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  9.  40
    Public policy implications of human genetic technology: Genetic screening.Robert H. Blank - 1982 - Journal of Medicine and Philosophy 7 (4):355-374.
    As rapid advances in human genetic research are transferred into new areas of genetic technology, questions relatingto the use of these techniques will escalate. This paper examines some of the policy concerns surrounding recent developments in genetic screening. It discusses the impetus and implications of genetic screening in general, examines various applications, and analyzes the costs and benefits of screening programs currently in existence. Special emphasis is placed on whether or not screening should be considered a matter of public health (...)
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  10.  16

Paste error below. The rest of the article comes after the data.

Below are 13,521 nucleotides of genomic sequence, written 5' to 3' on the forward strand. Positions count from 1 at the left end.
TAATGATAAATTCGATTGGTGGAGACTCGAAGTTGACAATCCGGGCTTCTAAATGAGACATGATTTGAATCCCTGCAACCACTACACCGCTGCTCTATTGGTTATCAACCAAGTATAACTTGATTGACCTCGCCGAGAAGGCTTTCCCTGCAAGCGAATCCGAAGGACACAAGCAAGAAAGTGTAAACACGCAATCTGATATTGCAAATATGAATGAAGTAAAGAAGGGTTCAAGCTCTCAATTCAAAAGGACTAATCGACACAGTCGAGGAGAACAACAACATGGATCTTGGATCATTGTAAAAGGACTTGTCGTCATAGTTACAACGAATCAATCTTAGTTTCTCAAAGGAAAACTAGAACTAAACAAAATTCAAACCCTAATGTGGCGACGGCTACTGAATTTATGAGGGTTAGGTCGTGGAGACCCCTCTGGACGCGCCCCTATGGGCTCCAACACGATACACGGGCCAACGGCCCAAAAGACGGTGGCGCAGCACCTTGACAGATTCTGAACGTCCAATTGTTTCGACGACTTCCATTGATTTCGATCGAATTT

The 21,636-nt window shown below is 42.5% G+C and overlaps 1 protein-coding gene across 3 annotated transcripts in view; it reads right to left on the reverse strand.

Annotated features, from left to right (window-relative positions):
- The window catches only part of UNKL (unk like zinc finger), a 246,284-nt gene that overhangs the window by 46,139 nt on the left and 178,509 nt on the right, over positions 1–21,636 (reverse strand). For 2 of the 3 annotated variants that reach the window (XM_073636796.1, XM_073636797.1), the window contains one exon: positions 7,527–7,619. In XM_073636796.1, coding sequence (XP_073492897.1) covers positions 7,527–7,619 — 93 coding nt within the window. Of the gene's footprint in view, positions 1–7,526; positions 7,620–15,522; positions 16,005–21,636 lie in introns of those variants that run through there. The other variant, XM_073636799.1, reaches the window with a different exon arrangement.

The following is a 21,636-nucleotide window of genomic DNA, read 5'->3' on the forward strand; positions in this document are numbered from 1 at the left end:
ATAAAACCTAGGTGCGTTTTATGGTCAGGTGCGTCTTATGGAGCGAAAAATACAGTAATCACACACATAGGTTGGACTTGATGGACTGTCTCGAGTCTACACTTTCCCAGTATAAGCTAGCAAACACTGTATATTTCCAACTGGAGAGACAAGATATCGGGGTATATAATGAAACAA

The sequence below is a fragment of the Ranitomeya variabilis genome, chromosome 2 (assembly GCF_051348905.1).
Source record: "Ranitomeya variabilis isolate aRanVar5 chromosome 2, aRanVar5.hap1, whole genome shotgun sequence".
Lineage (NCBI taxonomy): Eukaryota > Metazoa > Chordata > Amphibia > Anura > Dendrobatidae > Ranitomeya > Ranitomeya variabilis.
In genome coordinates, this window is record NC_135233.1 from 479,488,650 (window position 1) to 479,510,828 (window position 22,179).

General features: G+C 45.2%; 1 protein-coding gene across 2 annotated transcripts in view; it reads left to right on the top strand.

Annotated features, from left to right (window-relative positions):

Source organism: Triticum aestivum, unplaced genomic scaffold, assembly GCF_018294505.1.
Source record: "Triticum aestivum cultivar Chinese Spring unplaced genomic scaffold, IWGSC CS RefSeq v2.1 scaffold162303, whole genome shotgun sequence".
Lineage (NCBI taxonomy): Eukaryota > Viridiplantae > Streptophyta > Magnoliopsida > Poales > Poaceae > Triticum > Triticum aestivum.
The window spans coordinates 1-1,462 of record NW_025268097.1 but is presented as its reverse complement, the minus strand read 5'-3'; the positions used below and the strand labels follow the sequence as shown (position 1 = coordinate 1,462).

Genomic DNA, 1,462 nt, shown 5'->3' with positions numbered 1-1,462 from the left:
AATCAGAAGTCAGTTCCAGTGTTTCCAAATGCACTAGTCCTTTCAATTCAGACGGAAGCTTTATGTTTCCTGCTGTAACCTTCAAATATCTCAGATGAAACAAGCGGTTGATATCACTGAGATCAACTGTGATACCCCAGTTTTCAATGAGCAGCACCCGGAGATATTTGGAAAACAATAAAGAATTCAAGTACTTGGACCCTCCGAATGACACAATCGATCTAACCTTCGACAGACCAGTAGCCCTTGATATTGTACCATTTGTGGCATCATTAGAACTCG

The medical marketplace and the diffusion of technologies.Robert H. Blank - 1996 - Health Care Analysis 4 (4):321-324.
    This brief review of the efficacy, safety, and costs of IVF demonstrates that this procedure has become accepted medical practice without adequate scientific assessment. Its rapid proliferation especially in the market-oriented USA system, has preceded the type of outcomes research that is essential in order to protect both individual patients and the health care system. In addition, concern over the psychological costs borne by the vast majority of women who unsuccessfully pursue pregnancy through these techniques should warrant a level of (...)
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  11. The wrongful life dilemma: an update.Robert H. Blank - forthcoming - Bioethics Reporter.
     
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  12.  52
    Policy Implications of the New Neuroscience.Robert H. Blank - 2007 - Cambridge Quarterly of Healthcare Ethics 16 (2):169-180.